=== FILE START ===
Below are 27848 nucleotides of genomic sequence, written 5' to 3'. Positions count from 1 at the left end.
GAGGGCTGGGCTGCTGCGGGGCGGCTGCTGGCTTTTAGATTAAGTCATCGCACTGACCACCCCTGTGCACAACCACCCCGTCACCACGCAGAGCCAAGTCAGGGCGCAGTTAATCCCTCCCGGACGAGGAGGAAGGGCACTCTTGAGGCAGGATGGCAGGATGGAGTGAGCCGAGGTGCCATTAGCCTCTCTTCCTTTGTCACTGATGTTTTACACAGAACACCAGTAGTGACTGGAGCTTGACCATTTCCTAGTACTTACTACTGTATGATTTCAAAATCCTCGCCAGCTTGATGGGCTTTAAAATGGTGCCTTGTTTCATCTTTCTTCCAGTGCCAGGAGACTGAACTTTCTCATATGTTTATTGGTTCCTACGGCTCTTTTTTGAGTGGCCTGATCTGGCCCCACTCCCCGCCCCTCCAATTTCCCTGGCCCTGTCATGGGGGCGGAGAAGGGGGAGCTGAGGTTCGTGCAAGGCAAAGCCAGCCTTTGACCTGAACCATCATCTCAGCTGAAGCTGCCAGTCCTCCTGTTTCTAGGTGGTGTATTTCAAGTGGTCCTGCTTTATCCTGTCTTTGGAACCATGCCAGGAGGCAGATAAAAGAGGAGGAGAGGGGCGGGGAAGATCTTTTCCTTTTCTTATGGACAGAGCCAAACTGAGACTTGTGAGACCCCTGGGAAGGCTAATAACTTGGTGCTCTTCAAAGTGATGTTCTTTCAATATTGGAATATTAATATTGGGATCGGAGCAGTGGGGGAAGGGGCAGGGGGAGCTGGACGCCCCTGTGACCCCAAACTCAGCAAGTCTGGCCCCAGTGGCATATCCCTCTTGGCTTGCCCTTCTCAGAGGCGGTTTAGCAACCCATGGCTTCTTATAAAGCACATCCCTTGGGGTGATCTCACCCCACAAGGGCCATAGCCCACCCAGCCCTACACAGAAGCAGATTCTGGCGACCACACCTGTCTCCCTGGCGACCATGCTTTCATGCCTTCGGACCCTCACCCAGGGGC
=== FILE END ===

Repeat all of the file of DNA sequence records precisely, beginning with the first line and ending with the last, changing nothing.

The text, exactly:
Below are 27848 nucleotides of genomic sequence, written 5' to 3'. Positions count from 1 at the left end.
GAGGGCTGGGCTGCTGCGGGGCGGCTGCTGGCTTTTAGATTAAGTCATCGCACTGACCACCCCTGTGCACAACCACCCCGTCACCACGCAGAGCCAAGTCAGGGCGCAGTTAATCCCTCCCGGACGAGGAGGAAGGGCACTCTTGAGGCAGGATGGCAGGATGGAGTGAGCCGAGGTGCCATTAGCCTCTCTTCCTTTGTCACTGATGTTTTACACAGAACACCAGTAGTGACTGGAGCTTGACCATTTCCTAGTACTTACTACTGTATGATTTCAAAATCCTCGCCAGCTTGATGGGCTTTAAAATGGTGCCTTGTTTCATCTTTCTTCCAGTGCCAGGAGACTGAACTTTCTCATATGTTTATTGGTTCCTACGGCTCTTTTTTGAGTGGCCTGATCTGGCCCCACTCCCCGCCCCTCCAATTTCCCTGGCCCTGTCATGGGGGCGGAGAAGGGGGAGCTGAGGTTCGTGCAAGGCAAAGCCAGCCTTTGACCTGAACCATCATCTCAGCTGAAGCTGCCAGTCCTCCTGTTTCTAGGTGGTGTATTTCAAGTGGTCCTGCTTTATCCTGTCTTTGGAACCATGCCAGGAGGCAGATAAAAGAGGAGGAGAGGGGCGGGGAAGATCTTTTCCTTTTCTTATGGACAGAGCCAAACTGAGACTTGTGAGACCCCTGGGAAGGCTAATAACTTGGTGCTCTTCAAAGTGATGTTCTTTCAATATTGGAATATTAATATTGGGATCGGAGCAGTGGGGGAAGGGGCAGGGGGAGCTGGACGCCCCTGTGACCCCAAACTCAGCAAGTCTGGCCCCAGTGGCATATCCCTCTTGGCTTGCCCTTCTCAGAGGCGGTTTAGCAACCCATGGCTTCTTATAAAGCACATCCCTTGGGGTGATCTCACCCCACAAGGGCCATAGCCCACCCAGCCCTACACAGAAGCAGATTCTGGCGACCACACCTGTCTCCCTGGCGACCATGCTTTCATGCCTTCGGACCCTCACCCAGGGGC